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Ethics and Human Rights in Anglophone African Women’s Literature

Feminist Empathy

  • Chielozona Eze

Part of the Comparative Feminist Studies book series (CFS)

Table of contents

  1. Front Matter
    Pages i-xiv
  2. Chielozona Eze
    Pages 43-68
  3. Chielozona Eze
    Pages 95-120
  4. Chielozona Eze
    Pages 121-143
  5. Chielozona Eze
    Pages 165-185
  6. Back Matter
    Pages 209-230

About this book

Introduction

‘A remarkable work, both for its compassion and critical insights, Chielozona Eze’s Ethics and

Human Rights in Anglophone African Women’s Literature: Feminist Empathy ‘liberates’ empathy

from ideology and offers a focused way of reading literature within and across borders that also

transcends limiting contexts.’ –Maik Nwosu, University of Denver, USA

 

‘In a thus far unsurpassed “sharing of affect,” Professor Eze artfully deploys what he calls

“feminist empathy” for third-generation Anglophone African women writers. In the wake of

their foremothers’ rejection of the double yoke of colonialism and patriarchy, this millennial

generation of women writers reclaims “a body of their own” and its unaccountable pain.

Eze’s bold yet gentle gesturing towards these new female subjectivities makes him a male

feminist, definitely a rare commodity on the Nigerian scene. His book is a high risk/high gain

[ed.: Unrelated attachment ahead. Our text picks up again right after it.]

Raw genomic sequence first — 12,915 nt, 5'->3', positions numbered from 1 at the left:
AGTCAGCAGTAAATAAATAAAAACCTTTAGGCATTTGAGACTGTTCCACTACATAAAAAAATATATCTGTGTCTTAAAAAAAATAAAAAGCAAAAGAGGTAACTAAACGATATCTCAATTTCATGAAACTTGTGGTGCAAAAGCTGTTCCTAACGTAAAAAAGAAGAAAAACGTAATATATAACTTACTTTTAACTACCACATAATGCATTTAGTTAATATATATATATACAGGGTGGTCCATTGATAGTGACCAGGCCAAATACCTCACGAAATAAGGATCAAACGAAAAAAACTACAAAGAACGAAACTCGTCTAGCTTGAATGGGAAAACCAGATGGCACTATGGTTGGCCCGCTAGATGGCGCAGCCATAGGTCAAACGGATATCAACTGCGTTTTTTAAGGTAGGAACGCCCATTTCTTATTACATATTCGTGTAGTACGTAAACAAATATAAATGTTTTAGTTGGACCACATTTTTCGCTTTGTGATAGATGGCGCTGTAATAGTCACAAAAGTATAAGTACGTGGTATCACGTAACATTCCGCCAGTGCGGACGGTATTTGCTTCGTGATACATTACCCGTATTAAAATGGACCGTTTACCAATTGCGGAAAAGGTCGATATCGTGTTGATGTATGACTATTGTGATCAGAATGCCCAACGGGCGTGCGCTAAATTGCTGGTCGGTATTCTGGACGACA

venture opening wide the portal of “human flourishing” for other African empathizers in the

post-nation-state.’ –Chantal Zabus, author of Between Rites and Rights: Excision in Women’s

Experiential Texts and Human Contexts, Université Paris 13 – Sorbonne Paris Cité, France

 

‘Eze deftly demonstrates how contemporary African writing by women deploys feminist

empathy to link ethics and human rights in a fresh interpretation of ubuntu — the African

philosophy of individual and community interdependence. With nuance and a rare attention to

not only fiction but also poetry, essays and new media, Eze shows how recent works extending

longstanding African feminist theories into new territory, proving Adichie and her sister-authors

right: we should all be feminists.’ –Tsitsi Jaji, author of Africa in Stereo: Modernism, Music and

Pan-African Solidarity and Associate Professor of English, Duke University, USA

 

This book proposes feminist empathy as a model of interpretation in the works of contemporary

Anglophone African women writers. The African woman’s body is often portrayed as having

been disabled by the patriarchal and sexist structures of society. Returning to their bodies

as a point of reference, rather than the postcolonial ideology of empire, contemporary

African women writers demand fairness and equality. By showing how this literature deploys

imaginative shifts in perspective with women experiencing unfairness, injustice, or oppression

because of their gender, Chielozona Eze argues that by considering feminist empathy,

discussions open up about how this literature directly addresses the systems that put them

in disadvantaged positions. This book, therefore, engages a new ethical and human rights

awareness in African literary and cultural discourses, highlighting the openness to reality that is

compatible with African multi-ethnic, multi-racial, and increasingly cosmopolitan communities.

Keywords

gender equality contemporary Anglophone African women writers humanist ideals female body feminism

Authors and affiliations

  • Chielozona Eze
    • 1
  1. 1.Northeastern Illinois University ChicagoUSA

Bibliographic information